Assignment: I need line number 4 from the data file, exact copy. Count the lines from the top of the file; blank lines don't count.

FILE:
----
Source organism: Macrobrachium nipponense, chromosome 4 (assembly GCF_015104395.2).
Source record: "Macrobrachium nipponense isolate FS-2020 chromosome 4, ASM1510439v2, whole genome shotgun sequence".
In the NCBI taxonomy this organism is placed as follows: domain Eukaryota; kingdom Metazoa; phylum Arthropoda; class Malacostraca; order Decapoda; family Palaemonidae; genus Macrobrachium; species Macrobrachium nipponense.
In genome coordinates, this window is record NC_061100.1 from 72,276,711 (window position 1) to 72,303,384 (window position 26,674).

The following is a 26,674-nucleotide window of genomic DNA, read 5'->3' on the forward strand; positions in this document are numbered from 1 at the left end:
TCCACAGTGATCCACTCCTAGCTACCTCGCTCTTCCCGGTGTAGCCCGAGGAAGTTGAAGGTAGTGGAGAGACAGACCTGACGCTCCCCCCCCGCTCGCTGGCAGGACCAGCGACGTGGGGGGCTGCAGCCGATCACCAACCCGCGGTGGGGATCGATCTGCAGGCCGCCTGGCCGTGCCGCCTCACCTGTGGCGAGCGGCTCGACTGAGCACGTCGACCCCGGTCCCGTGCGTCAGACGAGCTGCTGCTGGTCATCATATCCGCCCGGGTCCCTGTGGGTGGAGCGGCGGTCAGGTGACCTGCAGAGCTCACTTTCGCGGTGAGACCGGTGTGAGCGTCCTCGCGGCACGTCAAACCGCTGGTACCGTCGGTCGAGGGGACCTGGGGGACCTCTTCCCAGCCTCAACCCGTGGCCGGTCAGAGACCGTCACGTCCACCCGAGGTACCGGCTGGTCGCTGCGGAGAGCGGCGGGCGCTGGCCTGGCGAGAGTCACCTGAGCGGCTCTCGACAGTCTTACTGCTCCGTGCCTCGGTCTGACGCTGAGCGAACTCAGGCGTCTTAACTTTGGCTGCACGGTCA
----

In genome coordinates, this window is record NC_061100.1 from 72,276,711 (window position 1) to 72,303,384 (window position 26,674).